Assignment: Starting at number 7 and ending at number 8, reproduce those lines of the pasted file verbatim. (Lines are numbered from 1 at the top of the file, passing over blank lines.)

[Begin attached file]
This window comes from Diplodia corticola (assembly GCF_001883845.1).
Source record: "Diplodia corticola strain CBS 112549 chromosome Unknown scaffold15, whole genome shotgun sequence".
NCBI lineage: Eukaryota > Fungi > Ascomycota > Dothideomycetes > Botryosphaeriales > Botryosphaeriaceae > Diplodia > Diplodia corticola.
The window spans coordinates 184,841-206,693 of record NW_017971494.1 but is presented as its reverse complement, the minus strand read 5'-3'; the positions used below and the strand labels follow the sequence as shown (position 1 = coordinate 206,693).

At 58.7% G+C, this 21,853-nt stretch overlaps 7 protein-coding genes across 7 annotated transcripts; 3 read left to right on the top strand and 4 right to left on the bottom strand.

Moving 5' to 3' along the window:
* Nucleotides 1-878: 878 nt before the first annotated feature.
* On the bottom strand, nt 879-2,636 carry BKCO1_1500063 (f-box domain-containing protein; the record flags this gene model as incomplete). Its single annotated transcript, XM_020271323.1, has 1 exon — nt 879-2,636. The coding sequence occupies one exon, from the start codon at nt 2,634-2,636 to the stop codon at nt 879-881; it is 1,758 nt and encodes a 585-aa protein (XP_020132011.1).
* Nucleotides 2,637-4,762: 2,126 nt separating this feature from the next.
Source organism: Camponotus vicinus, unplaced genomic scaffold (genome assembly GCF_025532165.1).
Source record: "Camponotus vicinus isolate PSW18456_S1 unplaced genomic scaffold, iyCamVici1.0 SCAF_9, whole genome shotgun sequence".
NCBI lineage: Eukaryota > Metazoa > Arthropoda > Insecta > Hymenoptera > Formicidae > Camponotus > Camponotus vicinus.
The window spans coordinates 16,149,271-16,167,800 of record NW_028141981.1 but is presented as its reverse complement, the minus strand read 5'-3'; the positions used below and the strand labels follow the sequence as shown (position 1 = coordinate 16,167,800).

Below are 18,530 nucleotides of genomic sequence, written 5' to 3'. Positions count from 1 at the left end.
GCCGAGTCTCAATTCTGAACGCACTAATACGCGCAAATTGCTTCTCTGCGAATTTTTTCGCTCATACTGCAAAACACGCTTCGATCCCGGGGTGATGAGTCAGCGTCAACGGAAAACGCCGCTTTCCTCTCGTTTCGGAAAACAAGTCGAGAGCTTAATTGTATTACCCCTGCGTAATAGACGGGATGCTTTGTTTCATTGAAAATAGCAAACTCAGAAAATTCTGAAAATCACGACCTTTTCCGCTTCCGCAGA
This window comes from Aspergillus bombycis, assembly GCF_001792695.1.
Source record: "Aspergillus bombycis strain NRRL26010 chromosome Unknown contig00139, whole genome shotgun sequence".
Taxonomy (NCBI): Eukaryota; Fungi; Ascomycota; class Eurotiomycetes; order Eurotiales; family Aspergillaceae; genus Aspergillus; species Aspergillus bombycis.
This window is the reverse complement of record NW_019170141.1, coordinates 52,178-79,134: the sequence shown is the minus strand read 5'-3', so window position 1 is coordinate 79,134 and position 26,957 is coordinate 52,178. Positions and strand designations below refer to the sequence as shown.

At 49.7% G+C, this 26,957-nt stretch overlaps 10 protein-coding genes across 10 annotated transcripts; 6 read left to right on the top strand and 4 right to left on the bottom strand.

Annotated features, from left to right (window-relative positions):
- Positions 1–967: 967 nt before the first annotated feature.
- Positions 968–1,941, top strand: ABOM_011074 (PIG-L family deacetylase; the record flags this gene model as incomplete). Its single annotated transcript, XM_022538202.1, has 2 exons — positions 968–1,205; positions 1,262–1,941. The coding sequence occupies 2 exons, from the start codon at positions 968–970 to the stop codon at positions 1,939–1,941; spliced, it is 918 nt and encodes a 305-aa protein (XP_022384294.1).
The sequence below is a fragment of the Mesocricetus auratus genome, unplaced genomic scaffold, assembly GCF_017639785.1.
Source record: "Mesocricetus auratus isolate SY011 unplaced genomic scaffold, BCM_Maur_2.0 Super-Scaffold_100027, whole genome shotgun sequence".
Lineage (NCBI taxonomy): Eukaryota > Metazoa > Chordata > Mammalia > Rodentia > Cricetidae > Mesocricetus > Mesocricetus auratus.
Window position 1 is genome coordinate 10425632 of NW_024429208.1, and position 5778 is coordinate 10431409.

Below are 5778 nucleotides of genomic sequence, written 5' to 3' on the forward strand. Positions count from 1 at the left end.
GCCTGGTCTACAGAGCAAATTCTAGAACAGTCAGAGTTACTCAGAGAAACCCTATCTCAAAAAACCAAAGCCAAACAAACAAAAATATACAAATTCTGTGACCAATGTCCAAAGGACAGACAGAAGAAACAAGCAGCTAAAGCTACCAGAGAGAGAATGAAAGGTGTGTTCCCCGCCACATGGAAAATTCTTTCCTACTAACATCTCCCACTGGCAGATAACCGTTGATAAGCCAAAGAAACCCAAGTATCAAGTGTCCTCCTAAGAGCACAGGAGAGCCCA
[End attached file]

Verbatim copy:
* Nucleotides 1-878: 878 nt before the first annotated feature.
* On the bottom strand, nt 879-2,636 carry BKCO1_1500063 (f-box domain-containing protein; the record flags this gene model as incomplete). Its single annotated transcript, XM_020271323.1, has 1 exon — nt 879-2,636. The coding sequence occupies one exon, from the start codon at nt 2,634-2,636 to the stop codon at nt 879-881; it is 1,758 nt and encodes a 585-aa protein (XP_020132011.1).